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Alabama Civil Rights Groups and Montgomery Pride United Seek Public Records on Pride Weekend Police Raids of Bars and Restaurants

Materials will show whether LGBTQ people were targeted on anniversary of Stonewall riots

MONTGOMERY, Ala. – Three Alabama civil rights groups and Montgomery Pride United filed a public records request with three government agencies yesterday, seeking to determine why LGBTQ-friendly bars and restaurants in the city were shut down during Pride Month and on the weekend of the 50th anniversary of the Stonewall Inn riots.
 
The Southern Poverty Law Center (SPLC), the ACLU of Alabama, Hometown Action and Montgomery Pride United filed the request to determine whether LGBTQ people were unfairly targeted or harassed when they were celebrating Pride events in locations around the city and law enforcement forced LGBTQ patrons out of establishments under distress and with little explanation.
 
The records request, which is addressed to the Alabama Alcohol Beverage Control Board, Montgomery Police Department, and Montgomery Fire/Rescue asks the three agencies to produce materials that show the planning, execution and follow-up on the raids at A Touch of Soul Cafe, Club Reset and Club Ciroc, so that the organizations can evaluate the records and share them with the public.
 
“The fear that was triggered and the pain that was caused the night of the raids cannot be undone,” said Meta Ellis, Director of Montgomery Pride United. “But if the city of Montgomery and its LGBTQ residents and allies are to heal and move forward together, there must be a full accounting of the raids by all government agencies involved.”
 
The June 28, 1969 police raid on the Stonewall Inn in New York City was one of several ongoing raids used to detain and humiliate LGBTQ people. But that night, the crowd grew angry, and a tense standoff led to several nights of violent uprising. The Stonewall riots served as a catalyst for the gay rights movement in the U.S. and around the world.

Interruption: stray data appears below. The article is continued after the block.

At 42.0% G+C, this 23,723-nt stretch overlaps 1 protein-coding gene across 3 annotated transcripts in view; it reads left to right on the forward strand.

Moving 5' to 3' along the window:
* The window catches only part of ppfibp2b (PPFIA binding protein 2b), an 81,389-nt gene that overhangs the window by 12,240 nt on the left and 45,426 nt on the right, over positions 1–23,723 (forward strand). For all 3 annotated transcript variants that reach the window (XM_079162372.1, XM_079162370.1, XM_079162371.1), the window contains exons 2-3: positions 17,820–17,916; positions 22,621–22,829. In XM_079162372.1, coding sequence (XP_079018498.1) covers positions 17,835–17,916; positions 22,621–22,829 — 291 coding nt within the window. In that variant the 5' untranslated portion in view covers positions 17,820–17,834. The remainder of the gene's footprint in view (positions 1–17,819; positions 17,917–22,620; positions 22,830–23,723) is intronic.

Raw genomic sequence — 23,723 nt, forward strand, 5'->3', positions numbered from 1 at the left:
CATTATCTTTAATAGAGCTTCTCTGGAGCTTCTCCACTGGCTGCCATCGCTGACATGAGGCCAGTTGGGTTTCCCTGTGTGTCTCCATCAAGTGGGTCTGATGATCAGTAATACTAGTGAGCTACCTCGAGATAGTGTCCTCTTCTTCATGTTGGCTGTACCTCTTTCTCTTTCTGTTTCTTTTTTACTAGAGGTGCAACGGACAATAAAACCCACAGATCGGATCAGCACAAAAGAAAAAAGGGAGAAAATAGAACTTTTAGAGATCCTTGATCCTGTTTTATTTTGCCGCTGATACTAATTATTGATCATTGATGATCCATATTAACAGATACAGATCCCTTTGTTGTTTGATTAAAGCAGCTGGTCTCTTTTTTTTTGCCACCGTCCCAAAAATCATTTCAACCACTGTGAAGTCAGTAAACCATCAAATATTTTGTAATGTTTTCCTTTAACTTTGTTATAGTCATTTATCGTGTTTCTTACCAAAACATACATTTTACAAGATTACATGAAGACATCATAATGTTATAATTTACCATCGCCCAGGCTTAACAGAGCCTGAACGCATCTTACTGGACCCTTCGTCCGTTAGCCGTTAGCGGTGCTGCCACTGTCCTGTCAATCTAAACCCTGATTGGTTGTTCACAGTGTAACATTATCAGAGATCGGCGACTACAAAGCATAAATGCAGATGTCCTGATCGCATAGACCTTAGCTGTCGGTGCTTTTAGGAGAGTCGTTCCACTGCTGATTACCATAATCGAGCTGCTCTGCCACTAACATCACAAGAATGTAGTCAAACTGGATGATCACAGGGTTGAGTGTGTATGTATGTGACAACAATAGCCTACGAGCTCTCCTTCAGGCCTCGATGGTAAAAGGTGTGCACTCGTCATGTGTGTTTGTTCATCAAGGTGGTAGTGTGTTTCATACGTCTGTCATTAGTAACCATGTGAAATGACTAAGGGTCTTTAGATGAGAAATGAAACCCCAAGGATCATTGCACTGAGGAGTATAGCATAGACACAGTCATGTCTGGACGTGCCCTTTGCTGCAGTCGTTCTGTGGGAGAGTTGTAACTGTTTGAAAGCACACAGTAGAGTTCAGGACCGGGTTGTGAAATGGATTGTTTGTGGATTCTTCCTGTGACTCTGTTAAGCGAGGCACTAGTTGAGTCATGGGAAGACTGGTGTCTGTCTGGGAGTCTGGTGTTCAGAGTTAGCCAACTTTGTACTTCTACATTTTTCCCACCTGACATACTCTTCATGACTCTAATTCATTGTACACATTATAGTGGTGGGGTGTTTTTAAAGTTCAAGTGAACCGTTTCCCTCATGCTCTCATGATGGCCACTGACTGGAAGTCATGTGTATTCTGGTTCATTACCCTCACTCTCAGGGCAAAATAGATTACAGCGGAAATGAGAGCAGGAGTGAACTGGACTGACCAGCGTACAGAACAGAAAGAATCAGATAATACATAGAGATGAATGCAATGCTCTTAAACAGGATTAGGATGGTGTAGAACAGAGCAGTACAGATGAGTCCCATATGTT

“LGBTQ people exist and deserve dignity everywhere,” said David Dinielli, deputy legal director at the Southern Poverty Law Center. “Especially in Montgomery, Alabama – whose history in the struggle for civil rights is renowned – we cannot permit the use of state power to quash peaceful Pride celebrations to go unexamined and unchallenged.”
 
“Significant progress for the LGBTQ community has occurred since the Stonewall Inn riots 50 years ago,” said Justin Vest, executive director of Hometown Action, “but throughout the nation and the Deep South in particular the community faces ongoing discrimination permitted by law or enabled by law enforcement agencies. Law enforcement intimidation was wrong in 1969, and – intentional or not – it’s wrong in 2019.”
 
“Organizations like ACLU of Alabama and our partners in this public records request will continue to be a watchdog in Montgomery and throughout Alabama,” said Dillon Nettles, policy analyst at ACLU of Alabama, “so that LGBTQ communities are protected and able to come together in solidarity and in celebration during Pride Month and every day.” 
 
The open records request is available here: https://www.splcenter.org/sites/default/files/ora_request_re_touch_of_so...